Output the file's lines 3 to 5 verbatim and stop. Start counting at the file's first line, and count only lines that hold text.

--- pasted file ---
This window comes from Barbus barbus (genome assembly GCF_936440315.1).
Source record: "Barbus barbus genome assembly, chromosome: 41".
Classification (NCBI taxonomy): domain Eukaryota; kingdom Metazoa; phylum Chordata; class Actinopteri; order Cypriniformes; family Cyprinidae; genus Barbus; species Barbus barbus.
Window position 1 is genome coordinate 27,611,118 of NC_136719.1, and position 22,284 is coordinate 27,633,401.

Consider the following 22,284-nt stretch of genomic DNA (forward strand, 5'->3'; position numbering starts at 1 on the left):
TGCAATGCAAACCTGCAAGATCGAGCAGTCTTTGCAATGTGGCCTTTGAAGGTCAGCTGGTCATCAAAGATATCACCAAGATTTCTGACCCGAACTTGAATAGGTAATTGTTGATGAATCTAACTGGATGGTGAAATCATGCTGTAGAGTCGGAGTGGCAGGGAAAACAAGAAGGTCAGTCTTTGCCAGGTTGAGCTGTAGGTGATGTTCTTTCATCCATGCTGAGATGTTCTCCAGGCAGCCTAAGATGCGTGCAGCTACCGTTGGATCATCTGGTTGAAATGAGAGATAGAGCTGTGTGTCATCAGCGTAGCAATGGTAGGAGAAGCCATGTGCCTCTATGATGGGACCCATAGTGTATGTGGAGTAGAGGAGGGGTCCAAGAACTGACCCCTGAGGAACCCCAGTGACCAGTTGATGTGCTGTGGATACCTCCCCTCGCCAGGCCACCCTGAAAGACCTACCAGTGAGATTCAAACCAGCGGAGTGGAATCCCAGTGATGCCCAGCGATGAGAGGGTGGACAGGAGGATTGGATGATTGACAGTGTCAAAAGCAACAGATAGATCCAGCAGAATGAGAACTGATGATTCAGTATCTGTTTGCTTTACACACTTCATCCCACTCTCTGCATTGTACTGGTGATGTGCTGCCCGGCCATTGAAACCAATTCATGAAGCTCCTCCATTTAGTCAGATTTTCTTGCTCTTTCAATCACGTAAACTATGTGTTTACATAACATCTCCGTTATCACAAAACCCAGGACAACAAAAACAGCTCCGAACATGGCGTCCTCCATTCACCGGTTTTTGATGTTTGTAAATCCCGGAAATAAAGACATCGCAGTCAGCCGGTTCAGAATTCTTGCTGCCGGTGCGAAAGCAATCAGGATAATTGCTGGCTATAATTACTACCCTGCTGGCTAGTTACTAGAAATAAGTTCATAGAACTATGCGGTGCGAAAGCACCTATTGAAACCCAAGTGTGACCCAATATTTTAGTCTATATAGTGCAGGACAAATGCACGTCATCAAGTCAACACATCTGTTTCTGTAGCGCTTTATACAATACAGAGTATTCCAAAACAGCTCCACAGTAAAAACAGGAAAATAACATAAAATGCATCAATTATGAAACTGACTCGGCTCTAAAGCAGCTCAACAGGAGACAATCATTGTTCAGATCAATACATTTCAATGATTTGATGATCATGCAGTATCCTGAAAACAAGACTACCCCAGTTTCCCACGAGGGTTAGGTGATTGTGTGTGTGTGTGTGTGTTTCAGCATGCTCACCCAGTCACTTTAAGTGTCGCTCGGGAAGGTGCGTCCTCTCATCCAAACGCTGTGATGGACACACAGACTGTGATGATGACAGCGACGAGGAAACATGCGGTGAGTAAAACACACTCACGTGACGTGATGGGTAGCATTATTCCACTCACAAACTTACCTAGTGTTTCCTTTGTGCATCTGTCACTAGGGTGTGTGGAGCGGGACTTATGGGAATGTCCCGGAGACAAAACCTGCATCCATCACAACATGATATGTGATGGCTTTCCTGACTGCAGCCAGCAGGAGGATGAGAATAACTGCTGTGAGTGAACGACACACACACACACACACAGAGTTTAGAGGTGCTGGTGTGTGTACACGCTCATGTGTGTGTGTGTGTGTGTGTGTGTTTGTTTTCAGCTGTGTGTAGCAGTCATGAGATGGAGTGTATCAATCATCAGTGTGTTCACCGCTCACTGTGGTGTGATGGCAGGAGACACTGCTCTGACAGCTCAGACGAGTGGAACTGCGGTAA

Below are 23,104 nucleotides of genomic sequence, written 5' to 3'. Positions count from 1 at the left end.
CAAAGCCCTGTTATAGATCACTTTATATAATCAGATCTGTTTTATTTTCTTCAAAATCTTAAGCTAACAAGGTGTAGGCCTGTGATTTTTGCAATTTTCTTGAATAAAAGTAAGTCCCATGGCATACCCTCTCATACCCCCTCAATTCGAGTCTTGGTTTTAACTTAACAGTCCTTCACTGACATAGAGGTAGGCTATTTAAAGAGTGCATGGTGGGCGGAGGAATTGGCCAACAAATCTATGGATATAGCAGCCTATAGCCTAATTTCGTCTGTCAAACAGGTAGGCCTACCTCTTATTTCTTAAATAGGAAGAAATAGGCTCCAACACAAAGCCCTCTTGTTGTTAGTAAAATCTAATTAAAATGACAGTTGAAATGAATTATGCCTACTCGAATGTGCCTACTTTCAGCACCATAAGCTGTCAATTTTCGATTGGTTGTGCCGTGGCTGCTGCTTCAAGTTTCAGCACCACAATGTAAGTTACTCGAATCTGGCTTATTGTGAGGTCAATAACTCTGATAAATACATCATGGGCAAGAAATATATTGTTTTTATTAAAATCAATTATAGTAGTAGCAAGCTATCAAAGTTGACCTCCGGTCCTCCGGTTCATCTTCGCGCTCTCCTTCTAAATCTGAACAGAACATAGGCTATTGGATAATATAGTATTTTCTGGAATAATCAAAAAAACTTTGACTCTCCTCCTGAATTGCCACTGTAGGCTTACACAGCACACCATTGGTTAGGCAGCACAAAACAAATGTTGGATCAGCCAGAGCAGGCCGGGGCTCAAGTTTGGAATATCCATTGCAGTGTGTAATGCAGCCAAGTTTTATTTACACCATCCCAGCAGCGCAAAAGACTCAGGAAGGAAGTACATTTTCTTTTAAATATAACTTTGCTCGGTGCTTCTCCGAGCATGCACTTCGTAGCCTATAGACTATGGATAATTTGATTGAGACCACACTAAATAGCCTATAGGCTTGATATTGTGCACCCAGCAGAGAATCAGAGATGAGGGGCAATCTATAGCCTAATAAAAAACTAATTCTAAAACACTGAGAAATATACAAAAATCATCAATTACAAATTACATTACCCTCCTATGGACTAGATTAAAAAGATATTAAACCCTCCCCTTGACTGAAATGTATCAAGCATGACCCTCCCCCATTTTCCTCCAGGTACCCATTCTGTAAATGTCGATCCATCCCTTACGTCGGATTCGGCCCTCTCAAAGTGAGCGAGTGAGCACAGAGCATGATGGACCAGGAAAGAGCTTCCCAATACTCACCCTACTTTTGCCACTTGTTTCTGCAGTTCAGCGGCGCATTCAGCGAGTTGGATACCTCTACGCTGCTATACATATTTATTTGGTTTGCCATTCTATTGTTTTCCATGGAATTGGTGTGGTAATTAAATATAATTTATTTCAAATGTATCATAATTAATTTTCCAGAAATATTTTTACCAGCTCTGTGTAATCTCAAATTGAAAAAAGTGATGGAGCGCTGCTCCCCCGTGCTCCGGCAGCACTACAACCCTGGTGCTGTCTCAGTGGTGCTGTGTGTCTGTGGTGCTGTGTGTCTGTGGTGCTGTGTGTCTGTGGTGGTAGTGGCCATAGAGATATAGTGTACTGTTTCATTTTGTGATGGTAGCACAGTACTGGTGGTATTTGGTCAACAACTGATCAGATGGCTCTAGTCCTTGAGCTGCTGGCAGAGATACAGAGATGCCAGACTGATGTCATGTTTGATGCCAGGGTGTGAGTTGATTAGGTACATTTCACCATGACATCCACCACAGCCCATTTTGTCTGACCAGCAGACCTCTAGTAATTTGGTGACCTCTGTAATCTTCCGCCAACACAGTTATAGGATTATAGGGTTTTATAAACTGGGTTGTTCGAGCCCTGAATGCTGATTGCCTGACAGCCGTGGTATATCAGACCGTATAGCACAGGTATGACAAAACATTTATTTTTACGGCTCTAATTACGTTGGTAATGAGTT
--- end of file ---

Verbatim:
Classification (NCBI taxonomy): domain Eukaryota; kingdom Metazoa; phylum Chordata; class Actinopteri; order Cypriniformes; family Cyprinidae; genus Barbus; species Barbus barbus.
Window position 1 is genome coordinate 27,611,118 of NC_136719.1, and position 22,284 is coordinate 27,633,401.

Consider the following 22,284-nt stretch of genomic DNA (forward strand, 5'->3'; position numbering starts at 1 on the left):